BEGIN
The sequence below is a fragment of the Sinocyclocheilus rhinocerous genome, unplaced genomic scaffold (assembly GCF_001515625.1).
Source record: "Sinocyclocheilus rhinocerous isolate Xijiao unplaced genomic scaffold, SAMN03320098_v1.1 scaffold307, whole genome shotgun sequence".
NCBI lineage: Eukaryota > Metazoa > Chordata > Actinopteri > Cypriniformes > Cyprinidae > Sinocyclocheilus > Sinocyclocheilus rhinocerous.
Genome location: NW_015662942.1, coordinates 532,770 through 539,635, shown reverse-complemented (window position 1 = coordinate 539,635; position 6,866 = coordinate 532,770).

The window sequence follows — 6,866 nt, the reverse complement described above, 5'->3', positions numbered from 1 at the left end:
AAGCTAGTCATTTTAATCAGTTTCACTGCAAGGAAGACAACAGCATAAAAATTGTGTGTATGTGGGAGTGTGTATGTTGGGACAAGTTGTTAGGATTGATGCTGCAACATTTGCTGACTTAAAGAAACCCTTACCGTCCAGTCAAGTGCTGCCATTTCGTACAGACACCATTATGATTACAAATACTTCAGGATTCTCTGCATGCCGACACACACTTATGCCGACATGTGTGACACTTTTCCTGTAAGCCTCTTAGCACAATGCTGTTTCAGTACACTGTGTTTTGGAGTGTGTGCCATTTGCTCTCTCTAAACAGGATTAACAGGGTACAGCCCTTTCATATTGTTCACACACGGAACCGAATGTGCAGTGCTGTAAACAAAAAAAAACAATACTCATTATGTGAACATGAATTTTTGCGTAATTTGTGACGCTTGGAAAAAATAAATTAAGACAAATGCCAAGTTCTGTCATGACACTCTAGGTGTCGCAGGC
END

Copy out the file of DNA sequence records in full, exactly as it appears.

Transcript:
The sequence below is a fragment of the Sinocyclocheilus rhinocerous genome, unplaced genomic scaffold (assembly GCF_001515625.1).
Source record: "Sinocyclocheilus rhinocerous isolate Xijiao unplaced genomic scaffold, SAMN03320098_v1.1 scaffold307, whole genome shotgun sequence".
NCBI lineage: Eukaryota > Metazoa > Chordata > Actinopteri > Cypriniformes > Cyprinidae > Sinocyclocheilus > Sinocyclocheilus rhinocerous.
Genome location: NW_015662942.1, coordinates 532,770 through 539,635, shown reverse-complemented (window position 1 = coordinate 539,635; position 6,866 = coordinate 532,770).

The window sequence follows — 6,866 nt, the reverse complement described above, 5'->3', positions numbered from 1 at the left end:
AAGCTAGTCATTTTAATCAGTTTCACTGCAAGGAAGACAACAGCATAAAAATTGTGTGTATGTGGGAGTGTGTATGTTGGGACAAGTTGTTAGGATTGATGCTGCAACATTTGCTGACTTAAAGAAACCCTTACCGTCCAGTCAAGTGCTGCCATTTCGTACAGACACCATTATGATTACAAATACTTCAGGATTCTCTGCATGCCGACACACACTTATGCCGACATGTGTGACACTTTTCCTGTAAGCCTCTTAGCACAATGCTGTTTCAGTACACTGTGTTTTGGAGTGTGTGCCATTTGCTCTCTCTAAACAGGATTAACAGGGTACAGCCCTTTCATATTGTTCACACACGGAACCGAATGTGCAGTGCTGTAAACAAAAAAAAACAATACTCATTATGTGAACATGAATTTTTGCGTAATTTGTGACGCTTGGAAAAAATAAATTAAGACAAATGCCAAGTTCTGTCATGACACTCTAGGTGTCGCAGGC